Tech Companies: HEY PAY US FOR CLOUD GAMING

Free Clippy! 📎 Do Not Read Until Monday.

 

And PSA: Don’t wait Until Monday to change your Facebook & Instagram passwords. I’ll tell you why later.

 

No One:

Tech Companies: Hey, Pay Us For Cloud Gaming

Well, they kinda bungled social media, so why not? Google this week announced its cloud-based gaming service, Stadia, getting the drop on potential competitors Snapchat and Apple. Oh and Microsoft and Amazon. And maybe Facebook and Walmart too.

One simply needs to look at the gaming industry’s current state to see why companies have shown a seemingly sudden interest: video games hauled in a hefty $43.8 billion in 2018, up 18 percent, and surpassing Global Box Office revenue. And, while console games can still rake in tons of cash – last year’s Spider-Man on PS4 sold 5 million+ – the future of gaming is platform-agnostic (or cross-platform at least) and less console-reliant. Case in point, much to-do has been made about EA’s Apex Legends garnering 50 million players in a month – impressive enough, then you see Fortnite has some 250 million.

Of course, there’s vast differences between these types of games, but you can currently play both disc-based romps* and streaming online melees on major consoles. And it’s not like people are like, destroying their PS4s**, but console makers have reserved expectations about future sales.

Also, it’s worth examining the appeal of the Nintendo Switch – a breakout hit. Both a relatively powerful home console and a versatile portable, its key strength lies in its utility. (Aaaand its deep bench for nostalgia gaming.)

The real future for gaming hardware could just be peripherals: for example, Stadia arrives alongside a Google controller. We expect a gaming service from Apple but also an AR headset. Facebook may push into cloud gaming, perfect for Oculus sales.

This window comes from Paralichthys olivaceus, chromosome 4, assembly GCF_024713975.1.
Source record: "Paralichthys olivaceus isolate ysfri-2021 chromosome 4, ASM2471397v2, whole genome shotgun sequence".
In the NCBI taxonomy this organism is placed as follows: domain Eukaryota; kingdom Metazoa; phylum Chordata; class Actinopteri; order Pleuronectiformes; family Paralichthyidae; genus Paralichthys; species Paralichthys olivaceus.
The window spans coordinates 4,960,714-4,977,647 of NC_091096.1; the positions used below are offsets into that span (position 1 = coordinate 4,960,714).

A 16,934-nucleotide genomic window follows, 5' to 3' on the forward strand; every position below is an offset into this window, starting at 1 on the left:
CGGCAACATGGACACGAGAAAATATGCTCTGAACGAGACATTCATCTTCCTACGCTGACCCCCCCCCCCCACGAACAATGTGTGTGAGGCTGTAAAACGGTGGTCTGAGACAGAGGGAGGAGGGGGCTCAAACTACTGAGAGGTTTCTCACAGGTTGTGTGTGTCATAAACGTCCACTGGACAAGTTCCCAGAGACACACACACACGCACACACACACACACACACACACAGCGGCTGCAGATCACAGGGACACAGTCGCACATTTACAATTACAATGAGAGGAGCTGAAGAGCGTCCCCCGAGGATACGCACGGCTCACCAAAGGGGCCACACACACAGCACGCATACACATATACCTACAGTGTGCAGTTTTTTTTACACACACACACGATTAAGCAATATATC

Not to mention Amazon’s Twitch, as well YouTube’s and Facebook’s efforts to erode it being synonymous with gaming live-streams.

Then, for the big question: Why the 🦆is a generally social-focused newsletter devoted such space to video games?

Because gaming is inherently social. Friends have gotten together to play since the days of Pong; now they can do so by a virtual avatar proxy. Live streamers garner millions of views (and dollars), plus tons of engagement.

And as social media continues to be difficult for advertisers to maneuver, gaming could be a logical area to press into.

 

*Yes, I just wanted to say “romp”.

**Leave that to their dads.

 

*Shakes Fist* AND ANOTHER THING (about streaming)

OK, so Apple’s streaming announcement (for TV-style programming) should be coming next week. There are plenty of rumors. A couple things seem more certain: 1. Well, apparently Netflix won’t have anything to do with this streaming service. 2. It probably confirms Apple’s shift away from hardware.

Apple’s launch also marks a new chapter of the streaming wars. Disney’s taking over of 21st Century Fox will also shake things up, with the potential of Fox properties such as The Simpsons and X-Men exclusive to Disney+. On the provider end of things, Comcast is also readying its own streaming package.

Netflix’s originals are already outpacing its third-party content additions, and streaming subscriptions outpaced cable in 2018. So 2019 could be anyone’s game.

 

Odds + The End

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